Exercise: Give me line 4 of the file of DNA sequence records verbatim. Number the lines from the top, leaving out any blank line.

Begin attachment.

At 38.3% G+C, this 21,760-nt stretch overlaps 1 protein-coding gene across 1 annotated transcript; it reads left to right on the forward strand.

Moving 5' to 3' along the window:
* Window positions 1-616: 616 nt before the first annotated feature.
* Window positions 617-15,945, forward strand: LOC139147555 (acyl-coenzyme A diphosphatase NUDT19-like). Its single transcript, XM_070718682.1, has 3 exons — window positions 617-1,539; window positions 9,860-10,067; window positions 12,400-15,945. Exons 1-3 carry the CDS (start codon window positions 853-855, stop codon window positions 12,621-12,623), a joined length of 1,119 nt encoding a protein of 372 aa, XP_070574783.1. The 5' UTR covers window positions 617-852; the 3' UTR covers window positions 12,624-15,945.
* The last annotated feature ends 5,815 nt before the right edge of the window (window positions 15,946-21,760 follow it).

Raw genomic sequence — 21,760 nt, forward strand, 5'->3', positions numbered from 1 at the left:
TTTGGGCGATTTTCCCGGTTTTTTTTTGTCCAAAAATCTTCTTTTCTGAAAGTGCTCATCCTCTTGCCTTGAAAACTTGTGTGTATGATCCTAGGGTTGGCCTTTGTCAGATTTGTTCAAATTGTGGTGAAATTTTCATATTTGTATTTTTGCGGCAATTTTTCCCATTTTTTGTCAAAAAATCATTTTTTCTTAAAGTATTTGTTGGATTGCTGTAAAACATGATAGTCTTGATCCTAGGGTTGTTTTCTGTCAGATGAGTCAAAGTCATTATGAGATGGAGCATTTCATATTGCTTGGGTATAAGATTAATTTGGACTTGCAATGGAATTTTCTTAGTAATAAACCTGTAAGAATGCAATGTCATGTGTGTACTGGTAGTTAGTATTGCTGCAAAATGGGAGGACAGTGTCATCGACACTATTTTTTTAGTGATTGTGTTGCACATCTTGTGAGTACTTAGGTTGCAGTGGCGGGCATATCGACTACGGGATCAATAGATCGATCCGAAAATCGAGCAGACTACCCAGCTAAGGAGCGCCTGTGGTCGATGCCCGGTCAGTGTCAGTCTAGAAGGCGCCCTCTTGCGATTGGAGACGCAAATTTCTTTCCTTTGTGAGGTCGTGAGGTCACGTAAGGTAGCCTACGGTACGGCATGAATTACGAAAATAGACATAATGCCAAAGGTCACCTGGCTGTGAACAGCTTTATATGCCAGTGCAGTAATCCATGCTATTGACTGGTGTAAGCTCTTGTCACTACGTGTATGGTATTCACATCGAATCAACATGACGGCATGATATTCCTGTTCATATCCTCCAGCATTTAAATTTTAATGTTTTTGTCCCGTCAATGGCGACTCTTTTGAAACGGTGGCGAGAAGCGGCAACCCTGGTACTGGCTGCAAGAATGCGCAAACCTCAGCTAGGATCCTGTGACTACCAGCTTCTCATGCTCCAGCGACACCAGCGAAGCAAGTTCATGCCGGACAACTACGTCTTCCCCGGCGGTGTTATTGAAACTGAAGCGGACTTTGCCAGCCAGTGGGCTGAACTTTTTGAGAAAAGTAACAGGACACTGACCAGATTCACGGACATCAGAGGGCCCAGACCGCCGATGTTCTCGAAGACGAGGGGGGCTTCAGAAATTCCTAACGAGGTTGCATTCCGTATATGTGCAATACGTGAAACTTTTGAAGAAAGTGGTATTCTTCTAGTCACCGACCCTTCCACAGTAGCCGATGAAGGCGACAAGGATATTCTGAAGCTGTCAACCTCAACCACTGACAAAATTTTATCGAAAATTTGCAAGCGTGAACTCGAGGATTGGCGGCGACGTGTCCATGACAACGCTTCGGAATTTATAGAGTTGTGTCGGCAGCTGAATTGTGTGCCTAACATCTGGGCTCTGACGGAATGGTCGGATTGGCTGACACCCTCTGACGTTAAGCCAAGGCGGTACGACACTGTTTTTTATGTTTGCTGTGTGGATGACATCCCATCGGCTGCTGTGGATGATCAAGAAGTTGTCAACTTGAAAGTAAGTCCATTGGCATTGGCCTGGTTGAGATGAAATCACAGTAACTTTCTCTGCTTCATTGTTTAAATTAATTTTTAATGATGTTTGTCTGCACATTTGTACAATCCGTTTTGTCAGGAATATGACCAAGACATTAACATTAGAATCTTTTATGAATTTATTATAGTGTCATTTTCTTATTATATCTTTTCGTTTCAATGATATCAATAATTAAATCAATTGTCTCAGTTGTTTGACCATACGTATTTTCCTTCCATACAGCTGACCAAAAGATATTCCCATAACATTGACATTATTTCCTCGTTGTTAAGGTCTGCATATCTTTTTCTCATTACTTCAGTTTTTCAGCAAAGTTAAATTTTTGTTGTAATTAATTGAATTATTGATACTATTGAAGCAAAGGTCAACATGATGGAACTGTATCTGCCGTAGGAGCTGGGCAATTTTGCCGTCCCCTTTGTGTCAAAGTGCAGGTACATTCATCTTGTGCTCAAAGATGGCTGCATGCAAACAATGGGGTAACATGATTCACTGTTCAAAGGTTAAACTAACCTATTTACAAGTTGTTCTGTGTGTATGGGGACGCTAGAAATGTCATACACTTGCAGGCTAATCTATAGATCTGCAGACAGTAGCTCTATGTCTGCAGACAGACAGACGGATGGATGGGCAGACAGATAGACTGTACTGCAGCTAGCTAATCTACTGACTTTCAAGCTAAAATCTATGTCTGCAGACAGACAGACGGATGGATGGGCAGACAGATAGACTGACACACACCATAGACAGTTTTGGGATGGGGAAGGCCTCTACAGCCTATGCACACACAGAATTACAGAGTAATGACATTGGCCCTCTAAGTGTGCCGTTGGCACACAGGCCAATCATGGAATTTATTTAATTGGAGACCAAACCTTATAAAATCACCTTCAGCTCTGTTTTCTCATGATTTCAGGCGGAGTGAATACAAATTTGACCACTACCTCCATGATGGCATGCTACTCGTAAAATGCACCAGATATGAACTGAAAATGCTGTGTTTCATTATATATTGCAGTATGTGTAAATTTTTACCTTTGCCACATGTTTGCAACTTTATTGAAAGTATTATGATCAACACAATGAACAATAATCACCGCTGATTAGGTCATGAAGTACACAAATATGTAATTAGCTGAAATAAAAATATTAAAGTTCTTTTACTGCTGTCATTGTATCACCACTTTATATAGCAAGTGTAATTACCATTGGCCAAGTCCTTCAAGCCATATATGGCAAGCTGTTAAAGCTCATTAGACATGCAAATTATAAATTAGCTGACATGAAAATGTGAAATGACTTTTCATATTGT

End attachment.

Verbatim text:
* Window positions 617-15,945, forward strand: LOC139147555 (acyl-coenzyme A diphosphatase NUDT19-like). Its single transcript, XM_070718682.1, has 3 exons — window positions 617-1,539; window positions 9,860-10,067; window positions 12,400-15,945. Exons 1-3 carry the CDS (start codon window positions 853-855, stop codon window positions 12,621-12,623), a joined length of 1,119 nt encoding a protein of 372 aa, XP_070574783.1. The 5' UTR covers window positions 617-852; the 3' UTR covers window positions 12,624-15,945.